News Article

$20 Million LED Prizes Promise "Bright Tomorrow"

Multi-million dollar prizes for LED replacements of the 60 W bulb and a 150 lm/W fixture could be awarded if the US senate passes a bill currently under debate.

by Andy Extance
The US government is debating proposals to set lighting performance limits and introduce prizes for solid state lighting worth $20 million.

The Renewable Fuels, Consumer Protection, and Energy Efficiency Act of 2007 estimates that more efficient lighting technology could reduce annual electricity costs in the US by $18 billion, equivalent to energy produced by 80 coal-fired power stations each year.

Eric Richman, a senior research engineer working at Pacific Northwest National Labs, and an expert in lighting technology, said of the Act, “The performance limits for lighting technologies are aimed at eliminating the least efficient versions in order to save US energy."

The Act specifies that three “Bright Tomorrow" prizes for solid state lighting should be established.

The three prizes are for a replacement for 60 W light bulbs, a halogen lamp replacement, and a 21st century lamp prize, for fixtures attaining efficiencies of 90, 123 and 150 lm/W respectively, amongst other performance conditions.

“The Bright Tomorrow Lighting Prizes that are set up specifically for LED products could spark advanced development and visibility for LED products and help propel that market," explains Richman.

The prize for replacing luminescent bulbs is the largest, at $10 million, the reward for the other two challenges standing at $5 million each.

“The potential prize amounts are large," emphasized Richman, “and would pique most any manufacturer s interest."

All carrot, no stick
Andrew Huang, an analyst at American Technology Research, cited this legislation when initiating his company's coverage of LED maker Cree recently, predicting its share price would double within a year.

According to reports, Huang expects Senate “to limit and eventually to eliminate the use of incandescent bulbs".

By contrast Richman says, “In spite of the current legislation, I do not believe we will see complete bans of incandescent lighting in the near future."

California and Ottawa have already introduced legislation apparently scheduling bans on the use of the 125-year old incandescent technology for 2012, with Australia saying it can be done by 2010.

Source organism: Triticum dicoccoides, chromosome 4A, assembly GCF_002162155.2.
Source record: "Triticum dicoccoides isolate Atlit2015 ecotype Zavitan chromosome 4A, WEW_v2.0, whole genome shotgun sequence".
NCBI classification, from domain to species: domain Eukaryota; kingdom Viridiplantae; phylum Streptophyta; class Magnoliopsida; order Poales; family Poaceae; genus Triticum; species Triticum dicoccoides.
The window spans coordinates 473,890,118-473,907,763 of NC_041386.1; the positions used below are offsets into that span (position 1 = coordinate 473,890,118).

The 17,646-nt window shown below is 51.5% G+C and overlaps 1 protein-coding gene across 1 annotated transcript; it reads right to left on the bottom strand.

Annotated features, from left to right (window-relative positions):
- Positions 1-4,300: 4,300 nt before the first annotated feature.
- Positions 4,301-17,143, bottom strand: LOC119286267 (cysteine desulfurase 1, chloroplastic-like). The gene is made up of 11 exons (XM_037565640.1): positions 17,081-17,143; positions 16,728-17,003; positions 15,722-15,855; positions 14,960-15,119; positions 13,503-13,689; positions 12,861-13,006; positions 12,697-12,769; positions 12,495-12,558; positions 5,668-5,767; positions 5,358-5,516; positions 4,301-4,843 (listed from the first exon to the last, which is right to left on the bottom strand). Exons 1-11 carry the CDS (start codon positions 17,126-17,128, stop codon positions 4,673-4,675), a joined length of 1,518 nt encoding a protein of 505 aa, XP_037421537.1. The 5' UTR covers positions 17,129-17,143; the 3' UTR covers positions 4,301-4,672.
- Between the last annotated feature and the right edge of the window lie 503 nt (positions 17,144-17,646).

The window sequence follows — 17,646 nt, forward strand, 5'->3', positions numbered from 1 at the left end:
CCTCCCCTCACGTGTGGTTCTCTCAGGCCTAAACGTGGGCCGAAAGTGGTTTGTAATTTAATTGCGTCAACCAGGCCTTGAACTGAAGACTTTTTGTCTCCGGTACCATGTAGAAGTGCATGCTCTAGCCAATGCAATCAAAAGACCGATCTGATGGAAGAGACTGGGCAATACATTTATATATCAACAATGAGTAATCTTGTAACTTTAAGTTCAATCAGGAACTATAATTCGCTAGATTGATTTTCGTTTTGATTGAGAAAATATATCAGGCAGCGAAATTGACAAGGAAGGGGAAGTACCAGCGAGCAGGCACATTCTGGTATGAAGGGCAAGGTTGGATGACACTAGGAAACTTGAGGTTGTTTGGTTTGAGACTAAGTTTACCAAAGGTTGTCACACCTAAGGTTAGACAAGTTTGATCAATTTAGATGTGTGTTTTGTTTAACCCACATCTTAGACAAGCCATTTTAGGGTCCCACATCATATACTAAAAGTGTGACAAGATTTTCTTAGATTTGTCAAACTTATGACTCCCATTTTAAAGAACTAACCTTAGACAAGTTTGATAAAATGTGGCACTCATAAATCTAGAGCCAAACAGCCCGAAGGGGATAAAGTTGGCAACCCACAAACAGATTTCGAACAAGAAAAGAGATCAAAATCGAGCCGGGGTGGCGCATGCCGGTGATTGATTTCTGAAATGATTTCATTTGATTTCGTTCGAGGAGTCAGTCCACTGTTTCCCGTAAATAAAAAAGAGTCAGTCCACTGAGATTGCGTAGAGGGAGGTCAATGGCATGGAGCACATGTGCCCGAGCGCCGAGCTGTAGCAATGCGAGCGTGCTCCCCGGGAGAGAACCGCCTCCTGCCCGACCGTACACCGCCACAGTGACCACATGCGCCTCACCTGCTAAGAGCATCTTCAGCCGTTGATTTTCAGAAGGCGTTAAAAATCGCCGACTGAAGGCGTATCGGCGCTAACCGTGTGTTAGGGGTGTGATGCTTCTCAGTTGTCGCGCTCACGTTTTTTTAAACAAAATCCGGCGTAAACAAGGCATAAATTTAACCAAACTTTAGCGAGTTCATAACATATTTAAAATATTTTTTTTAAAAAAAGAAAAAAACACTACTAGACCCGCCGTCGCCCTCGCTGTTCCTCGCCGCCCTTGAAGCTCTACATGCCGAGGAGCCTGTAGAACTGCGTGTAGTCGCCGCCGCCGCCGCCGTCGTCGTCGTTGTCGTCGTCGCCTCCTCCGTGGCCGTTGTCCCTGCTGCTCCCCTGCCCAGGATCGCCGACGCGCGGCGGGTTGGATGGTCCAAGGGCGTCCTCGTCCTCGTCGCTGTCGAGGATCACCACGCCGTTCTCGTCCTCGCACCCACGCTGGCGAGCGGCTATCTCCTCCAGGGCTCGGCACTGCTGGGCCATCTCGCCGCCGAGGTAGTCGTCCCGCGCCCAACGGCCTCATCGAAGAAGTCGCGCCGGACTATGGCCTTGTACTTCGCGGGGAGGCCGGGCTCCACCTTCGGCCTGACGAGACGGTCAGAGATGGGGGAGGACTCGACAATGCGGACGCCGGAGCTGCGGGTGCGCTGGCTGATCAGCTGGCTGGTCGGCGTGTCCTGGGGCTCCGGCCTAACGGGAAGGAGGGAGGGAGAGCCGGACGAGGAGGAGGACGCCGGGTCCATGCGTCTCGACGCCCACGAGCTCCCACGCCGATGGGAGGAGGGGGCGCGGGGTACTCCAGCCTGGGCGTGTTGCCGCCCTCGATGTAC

Richman points out, however, “Most of the legislation offers some sort of exemption list."

“In this case, manufacturers could simply switch production and continue incandescent lamp production until different legislation emerges."

“The efficiency performance limits of the new Act will restrict production of certain lower efficiency lighting products," he explained, “but there is no real push to replace them with another technology such as LEDs."

According to reports in the US media the bill, in its current form, is likely to be vetoed by President Bush because it contains efforts to try and limit oil companies earning excessive profits.

Bill Wicker, a spokesman for the Senate Energy and Natural Resources Committee, also said that amendments are piling up like “like bunnies in the spring", making it highly unlikely that the Act will become law without modification.

Whatever form the final legislation takes, inclusion in the debate must represent an important milestone on solid-state lighting's journey into the mainstream.

Author
Andy Extance is a reporter at compoundsemiconductor.net.

CS International to return to Brussels – bigger and better than ever!


The leading global compound semiconductor conference and exhibition will once again bring together key players from across the value chain for two-days of strategic technical sessions, dynamic talks and unrivalled networking opportunities.


Join us face-to-face between 28th – 29th June 2022

  • View the agenda.
  • 3 for the price of 1. Register your place and gain complementary access to TWO FURTHER industry leading conferences: PIC International and SSI International.
  • Email info@csinternational.net  or call +44 (0)24 7671 8970 for more details.

*90% of exhibition space has gone - book your booth before it’s too late!

Register


×
Search the news archive

To close this popup you can press escape or click the close icon.
×
Logo
×
Register - Step 1

You may choose to subscribe to the Compound Semiconductor Magazine, the Compound Semiconductor Newsletter, or both. You may also request additional information if required, before submitting your application.


Please subscribe me to:

 

You chose the industry type of "Other"

Please enter the industry that you work in:
Please enter the industry that you work in:
 
Live Event